SEM: Crimmigration: The Intersection of Criminal Law and Immigration Law (Law 980) Professor César García Hernández: (2 credits) This seminar addresses the interaction of criminal law and immigration law. Participants study the increased use of criminal policing techniques in the immigration context, including mass imprisonment and mandatory detention. The course also considers the rights and obligations of immigrant criminal defendants and their attorneys. Special emphasis is given to sections of the Immigration and Nationality Act relating to criminal conduct, including the policy motivations and implications of linking two disparate areas of law. Students will engage in a sustained research project. Does not satisfy perspective requirement, does satisfy upper class writing requirement.
SEM: Constitutional Litigation (Law 980) Professor M. Brown: (2 credits) This course studies the statutory and constitutional provisions that authorize civil rights suits aimed at redressing violations of federal constitutional rights. Specific topics include the nature of rights that can be enforced through civil rights litigation; the type of governmental conduct that gives rise to liability under the civil rights statutes; the responsibility of governmental units for the acts of their employees; the availability of damages and injunctions; the defenses and immunities available to individual and governmental defendants, including individual immunity and sovereign immunity; the doctrines that govern the relationship between state and federal courts in civil rights actions, including exhaustion of state remedies, res judicata and collateral estoppels and the abstention doctrines; and the availability of relief against private persons.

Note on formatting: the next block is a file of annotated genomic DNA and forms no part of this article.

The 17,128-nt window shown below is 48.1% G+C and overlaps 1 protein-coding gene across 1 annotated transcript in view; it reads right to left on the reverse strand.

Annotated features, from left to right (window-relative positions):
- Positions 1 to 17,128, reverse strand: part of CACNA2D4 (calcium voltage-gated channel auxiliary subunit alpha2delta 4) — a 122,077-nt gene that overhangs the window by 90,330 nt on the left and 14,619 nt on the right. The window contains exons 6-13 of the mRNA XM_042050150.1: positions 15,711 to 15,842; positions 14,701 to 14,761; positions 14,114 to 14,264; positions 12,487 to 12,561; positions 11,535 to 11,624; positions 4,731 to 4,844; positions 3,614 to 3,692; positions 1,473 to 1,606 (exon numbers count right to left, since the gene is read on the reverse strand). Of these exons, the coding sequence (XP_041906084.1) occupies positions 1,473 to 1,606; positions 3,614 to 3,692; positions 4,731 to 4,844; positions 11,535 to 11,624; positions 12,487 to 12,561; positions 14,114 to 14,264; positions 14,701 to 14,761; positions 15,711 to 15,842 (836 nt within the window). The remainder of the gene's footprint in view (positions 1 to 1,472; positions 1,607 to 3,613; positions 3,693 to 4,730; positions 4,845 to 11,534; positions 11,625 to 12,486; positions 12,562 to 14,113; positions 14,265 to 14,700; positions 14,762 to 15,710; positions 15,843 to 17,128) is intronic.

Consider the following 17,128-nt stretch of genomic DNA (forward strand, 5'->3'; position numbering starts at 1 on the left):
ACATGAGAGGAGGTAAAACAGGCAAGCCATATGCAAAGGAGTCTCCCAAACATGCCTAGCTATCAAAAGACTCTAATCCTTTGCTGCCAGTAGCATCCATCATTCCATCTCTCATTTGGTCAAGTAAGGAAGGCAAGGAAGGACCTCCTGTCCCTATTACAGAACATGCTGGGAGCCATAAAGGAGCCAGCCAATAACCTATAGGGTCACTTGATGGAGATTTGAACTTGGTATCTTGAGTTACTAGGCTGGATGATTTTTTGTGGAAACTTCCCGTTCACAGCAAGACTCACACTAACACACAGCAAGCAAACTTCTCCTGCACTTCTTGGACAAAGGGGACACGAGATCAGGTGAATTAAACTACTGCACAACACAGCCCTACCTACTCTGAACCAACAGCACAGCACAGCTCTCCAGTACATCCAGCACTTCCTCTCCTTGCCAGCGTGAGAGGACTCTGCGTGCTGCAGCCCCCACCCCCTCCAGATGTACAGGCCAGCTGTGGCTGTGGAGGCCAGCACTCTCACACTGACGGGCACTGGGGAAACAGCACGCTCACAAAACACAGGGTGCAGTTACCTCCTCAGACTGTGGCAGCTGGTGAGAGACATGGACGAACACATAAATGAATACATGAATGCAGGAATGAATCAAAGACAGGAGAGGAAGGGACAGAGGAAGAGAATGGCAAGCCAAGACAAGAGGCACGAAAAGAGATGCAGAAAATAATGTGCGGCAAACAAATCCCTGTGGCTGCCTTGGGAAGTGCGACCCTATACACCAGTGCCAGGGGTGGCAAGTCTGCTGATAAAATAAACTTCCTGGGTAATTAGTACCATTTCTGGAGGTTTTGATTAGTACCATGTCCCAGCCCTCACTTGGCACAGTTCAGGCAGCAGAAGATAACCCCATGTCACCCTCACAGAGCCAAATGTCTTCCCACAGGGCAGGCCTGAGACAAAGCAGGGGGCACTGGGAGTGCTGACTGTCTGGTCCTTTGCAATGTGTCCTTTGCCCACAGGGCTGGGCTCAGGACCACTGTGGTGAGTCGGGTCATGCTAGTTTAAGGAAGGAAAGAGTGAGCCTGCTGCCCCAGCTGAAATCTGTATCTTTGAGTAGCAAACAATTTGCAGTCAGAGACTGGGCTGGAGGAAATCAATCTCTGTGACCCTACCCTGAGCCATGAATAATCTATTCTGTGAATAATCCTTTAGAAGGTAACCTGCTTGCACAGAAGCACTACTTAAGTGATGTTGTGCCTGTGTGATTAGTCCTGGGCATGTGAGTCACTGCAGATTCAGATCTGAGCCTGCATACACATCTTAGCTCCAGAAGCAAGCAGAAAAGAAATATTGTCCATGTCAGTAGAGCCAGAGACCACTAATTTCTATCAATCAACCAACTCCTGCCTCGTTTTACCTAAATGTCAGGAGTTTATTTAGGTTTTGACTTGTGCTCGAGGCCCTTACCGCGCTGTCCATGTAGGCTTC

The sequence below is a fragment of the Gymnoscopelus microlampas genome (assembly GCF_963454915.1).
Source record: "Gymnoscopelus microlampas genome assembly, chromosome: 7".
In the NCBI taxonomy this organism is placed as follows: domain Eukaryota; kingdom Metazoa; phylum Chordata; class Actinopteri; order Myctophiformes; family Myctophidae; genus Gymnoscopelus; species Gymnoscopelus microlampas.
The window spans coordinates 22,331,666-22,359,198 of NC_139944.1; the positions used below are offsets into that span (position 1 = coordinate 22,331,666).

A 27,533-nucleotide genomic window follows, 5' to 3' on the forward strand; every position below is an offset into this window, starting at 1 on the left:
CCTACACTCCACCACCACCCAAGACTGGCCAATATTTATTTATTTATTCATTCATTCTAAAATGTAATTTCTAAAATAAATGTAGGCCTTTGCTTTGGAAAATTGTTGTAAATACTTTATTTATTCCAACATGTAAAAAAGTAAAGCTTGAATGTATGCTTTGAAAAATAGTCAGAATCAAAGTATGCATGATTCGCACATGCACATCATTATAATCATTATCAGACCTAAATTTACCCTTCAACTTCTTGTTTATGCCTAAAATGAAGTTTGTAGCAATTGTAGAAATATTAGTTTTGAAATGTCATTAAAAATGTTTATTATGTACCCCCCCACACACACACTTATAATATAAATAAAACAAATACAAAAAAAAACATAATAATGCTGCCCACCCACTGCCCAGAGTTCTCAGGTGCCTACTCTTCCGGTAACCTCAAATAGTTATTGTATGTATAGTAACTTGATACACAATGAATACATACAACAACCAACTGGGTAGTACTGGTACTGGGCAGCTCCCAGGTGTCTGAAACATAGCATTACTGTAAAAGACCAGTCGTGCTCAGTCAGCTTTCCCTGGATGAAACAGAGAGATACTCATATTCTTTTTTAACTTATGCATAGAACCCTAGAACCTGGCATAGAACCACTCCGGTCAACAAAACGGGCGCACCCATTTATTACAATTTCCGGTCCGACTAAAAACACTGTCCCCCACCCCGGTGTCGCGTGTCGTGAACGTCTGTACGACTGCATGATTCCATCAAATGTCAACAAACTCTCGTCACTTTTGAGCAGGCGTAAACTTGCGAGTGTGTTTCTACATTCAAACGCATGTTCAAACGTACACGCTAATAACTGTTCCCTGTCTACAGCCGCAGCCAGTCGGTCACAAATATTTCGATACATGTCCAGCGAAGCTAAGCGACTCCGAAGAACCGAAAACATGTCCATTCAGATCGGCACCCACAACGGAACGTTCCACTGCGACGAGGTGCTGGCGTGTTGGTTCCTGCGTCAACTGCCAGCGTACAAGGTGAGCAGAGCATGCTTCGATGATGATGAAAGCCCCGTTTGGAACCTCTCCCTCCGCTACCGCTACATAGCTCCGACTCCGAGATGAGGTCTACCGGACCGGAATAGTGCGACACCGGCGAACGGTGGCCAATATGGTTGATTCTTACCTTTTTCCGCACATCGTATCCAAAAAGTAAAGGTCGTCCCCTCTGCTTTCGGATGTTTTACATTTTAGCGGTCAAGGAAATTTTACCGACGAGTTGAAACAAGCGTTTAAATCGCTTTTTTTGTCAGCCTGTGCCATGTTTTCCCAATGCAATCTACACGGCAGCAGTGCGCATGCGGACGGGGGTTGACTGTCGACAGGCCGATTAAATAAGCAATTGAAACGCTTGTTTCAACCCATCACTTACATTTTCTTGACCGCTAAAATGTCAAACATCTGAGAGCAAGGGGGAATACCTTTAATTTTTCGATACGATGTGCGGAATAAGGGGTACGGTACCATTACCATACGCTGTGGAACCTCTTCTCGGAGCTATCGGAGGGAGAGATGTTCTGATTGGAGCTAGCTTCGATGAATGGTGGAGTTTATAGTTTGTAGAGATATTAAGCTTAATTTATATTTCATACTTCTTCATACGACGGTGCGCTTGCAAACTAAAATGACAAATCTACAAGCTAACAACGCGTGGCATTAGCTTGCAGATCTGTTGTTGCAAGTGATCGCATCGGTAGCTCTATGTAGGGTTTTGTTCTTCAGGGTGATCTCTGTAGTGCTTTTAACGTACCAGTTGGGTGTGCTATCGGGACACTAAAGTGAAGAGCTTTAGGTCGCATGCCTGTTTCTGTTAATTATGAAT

SEM: International Criminal Law (Law 981) Professor Turack: (2 credits) This seminar will deal with the following topics: sources of international criminal law; jurisdiction (nationality; protective, territorial, passive personality, universal); crimes against humanity; war crimes, genocide; torture; terrorism; aerial hijacking; hostage taking; extradition; money laundering; environmental crimes; narcotics trafficking; international judicial assistance; and prisoner exchanges; please note this is a paper only course, no exam will be given.
SEM: Law & Religion (Law 981) Professor Beattie: (2 credits) In this course, we will focus on the Supreme Court’s role in adjudicating issues regarding religious liberty. We also will raise issues regarding constitutional interpretation and will examine the development of substantive doctrine in this First Amendment area. After examining the basic historical and methodological materials, we will engage in a detailed examination of the most recent cases decided by the Supreme Court.
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